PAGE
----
Nikon D7000, Focusing: The Eyes Have It

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It has been said that the eyes are the windows to the soul, and nothing could be truer when you are photographing someone (Figure 6.9). You could have the perfect composition and exposure, but if the eyes aren’t sharp the entire image suffers. While there are many focusing modes to choose from on your D7000 for portrait work, you can’t beat AF-S (Single-servo AF) mode using a single focusing point. AF-S focusing will establish a single focus for the lens and then hold it until you take the photograph; the other focusing modes continue focusing until the photograph is taken. The single-point selection lets you place the focusing point right on your subject’s eye and set that spot as the critical focus spot. Using AF-S mode lets you get that focus and recompose all in one motion.

When photographing people, you should almost always place the emphasis on the eyes.
Figure 6.9 When photographing people, you should almost always place the emphasis on the eyes.

Setting your focus to a single point

  1. Press and hold the Focus Mode selector, near the lens on the front of the camera.
  2. While holding the button, rotate the Sub-command dial with your index finger (A).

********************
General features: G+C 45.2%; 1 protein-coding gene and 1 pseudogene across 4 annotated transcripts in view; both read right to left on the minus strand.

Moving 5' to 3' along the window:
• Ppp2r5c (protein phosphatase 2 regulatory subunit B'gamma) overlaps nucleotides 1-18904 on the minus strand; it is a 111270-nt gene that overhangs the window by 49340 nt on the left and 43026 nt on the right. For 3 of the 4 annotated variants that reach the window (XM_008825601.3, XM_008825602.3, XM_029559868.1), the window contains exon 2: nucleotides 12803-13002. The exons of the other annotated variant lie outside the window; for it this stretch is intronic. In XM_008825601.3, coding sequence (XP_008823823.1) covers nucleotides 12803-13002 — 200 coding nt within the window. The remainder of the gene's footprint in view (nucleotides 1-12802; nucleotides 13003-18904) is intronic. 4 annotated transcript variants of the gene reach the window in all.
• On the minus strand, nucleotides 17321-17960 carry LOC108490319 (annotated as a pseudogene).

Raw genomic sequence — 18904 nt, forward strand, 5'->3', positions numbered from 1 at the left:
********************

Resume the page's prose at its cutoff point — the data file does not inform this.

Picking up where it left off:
3. Select the Single Point icon on the control panel and release the Focus Mode selector button (B).
focus to a single point
focus to a single point

Setting up for AF-S focus mode

  1. Press and hold the Focus Mode selector, near the lens on the front of the camera.
  2. While holding the button, rotate the Command dial with your thumb.
  3. Release the Focus Mode selector when AF-S is displayed in the control panel (B, above).
  4. When you are back in shooting mode, use the Multi-selector to move the focus point to one of the 39 available positions. This is visible while looking through the viewfinder but also on the information screen.

Now, to shoot using this focus point, place that point on one of your subject’s eyes, and press the shutter button halfway until you hear or see the focus indicator chirp. While still holding the shutter button down halfway, recompose if necessary and take your shot.

Keeping focus on where it counts

A common mistake is to focus on the center of the face or the nose. As a result you will get a portrait in which the nose is in focus but not the eyes, especially with a large aperture and shallow depth of field. Try to get in the habit of focusing in on the eyes and then recomposing the image.

I typically use the center point for focus selection. I find it easier to place that point directly on the location where my critical focus should be established and then recompose the shot. Even though the single point can be selected from any of the focus points, it typically takes longer to figure out where that point should be in relation to my subject. By using the center point, I can quickly establish focus and get on with my shooting.